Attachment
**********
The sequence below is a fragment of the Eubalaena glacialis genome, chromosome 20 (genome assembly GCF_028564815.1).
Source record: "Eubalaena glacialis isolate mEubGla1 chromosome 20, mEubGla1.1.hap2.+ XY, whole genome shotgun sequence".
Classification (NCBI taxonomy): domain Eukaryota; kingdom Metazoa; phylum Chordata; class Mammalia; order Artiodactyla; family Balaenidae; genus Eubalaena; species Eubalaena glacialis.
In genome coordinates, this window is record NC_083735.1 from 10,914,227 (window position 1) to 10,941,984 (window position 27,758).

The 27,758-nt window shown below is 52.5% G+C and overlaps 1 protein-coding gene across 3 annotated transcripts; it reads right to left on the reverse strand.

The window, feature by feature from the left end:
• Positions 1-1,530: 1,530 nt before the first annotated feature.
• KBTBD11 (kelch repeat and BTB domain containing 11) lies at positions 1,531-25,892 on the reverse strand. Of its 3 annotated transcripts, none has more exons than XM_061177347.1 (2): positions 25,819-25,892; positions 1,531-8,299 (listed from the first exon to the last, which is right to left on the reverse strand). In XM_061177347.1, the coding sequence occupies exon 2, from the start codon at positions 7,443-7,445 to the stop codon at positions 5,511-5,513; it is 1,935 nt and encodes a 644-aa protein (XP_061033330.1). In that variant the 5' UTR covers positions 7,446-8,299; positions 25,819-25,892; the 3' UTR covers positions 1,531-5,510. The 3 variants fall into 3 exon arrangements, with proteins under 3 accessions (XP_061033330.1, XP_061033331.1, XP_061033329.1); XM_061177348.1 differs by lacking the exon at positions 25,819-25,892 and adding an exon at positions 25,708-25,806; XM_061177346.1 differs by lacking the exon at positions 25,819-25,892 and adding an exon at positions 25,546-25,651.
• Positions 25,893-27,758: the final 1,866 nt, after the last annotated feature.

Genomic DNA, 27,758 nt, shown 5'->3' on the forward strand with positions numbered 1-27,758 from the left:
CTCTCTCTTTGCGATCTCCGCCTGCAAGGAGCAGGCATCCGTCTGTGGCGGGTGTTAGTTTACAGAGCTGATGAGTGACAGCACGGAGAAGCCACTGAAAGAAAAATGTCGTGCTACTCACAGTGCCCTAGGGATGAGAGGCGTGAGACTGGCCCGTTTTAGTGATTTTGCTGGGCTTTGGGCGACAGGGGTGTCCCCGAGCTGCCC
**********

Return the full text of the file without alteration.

The sequence below is a fragment of the Eubalaena glacialis genome, chromosome 20 (genome assembly GCF_028564815.1).
Source record: "Eubalaena glacialis isolate mEubGla1 chromosome 20, mEubGla1.1.hap2.+ XY, whole genome shotgun sequence".
Classification (NCBI taxonomy): domain Eukaryota; kingdom Metazoa; phylum Chordata; class Mammalia; order Artiodactyla; family Balaenidae; genus Eubalaena; species Eubalaena glacialis.
In genome coordinates, this window is record NC_083735.1 from 10,914,227 (window position 1) to 10,941,984 (window position 27,758).

The 27,758-nt window shown below is 52.5% G+C and overlaps 1 protein-coding gene across 3 annotated transcripts; it reads right to left on the reverse strand.

The window, feature by feature from the left end:
• Positions 1-1,530: 1,530 nt before the first annotated feature.
• KBTBD11 (kelch repeat and BTB domain containing 11) lies at positions 1,531-25,892 on the reverse strand. Of its 3 annotated transcripts, none has more exons than XM_061177347.1 (2): positions 25,819-25,892; positions 1,531-8,299 (listed from the first exon to the last, which is right to left on the reverse strand). In XM_061177347.1, the coding sequence occupies exon 2, from the start codon at positions 7,443-7,445 to the stop codon at positions 5,511-5,513; it is 1,935 nt and encodes a 644-aa protein (XP_061033330.1). In that variant the 5' UTR covers positions 7,446-8,299; positions 25,819-25,892; the 3' UTR covers positions 1,531-5,510. The 3 variants fall into 3 exon arrangements, with proteins under 3 accessions (XP_061033330.1, XP_061033331.1, XP_061033329.1); XM_061177348.1 differs by lacking the exon at positions 25,819-25,892 and adding an exon at positions 25,708-25,806; XM_061177346.1 differs by lacking the exon at positions 25,819-25,892 and adding an exon at positions 25,546-25,651.
• Positions 25,893-27,758: the final 1,866 nt, after the last annotated feature.

Genomic DNA, 27,758 nt, shown 5'->3' on the forward strand with positions numbered 1-27,758 from the left:
CTCTCTCTTTGCGATCTCCGCCTGCAAGGAGCAGGCATCCGTCTGTGGCGGGTGTTAGTTTACAGAGCTGATGAGTGACAGCACGGAGAAGCCACTGAAAGAAAAATGTCGTGCTACTCACAGTGCCCTAGGGATGAGAGGCGTGAGACTGGCCCGTTTTAGTGATTTTGCTGGGCTTTGGGCGACAGGGGTGTCCCCGAGCTGCCC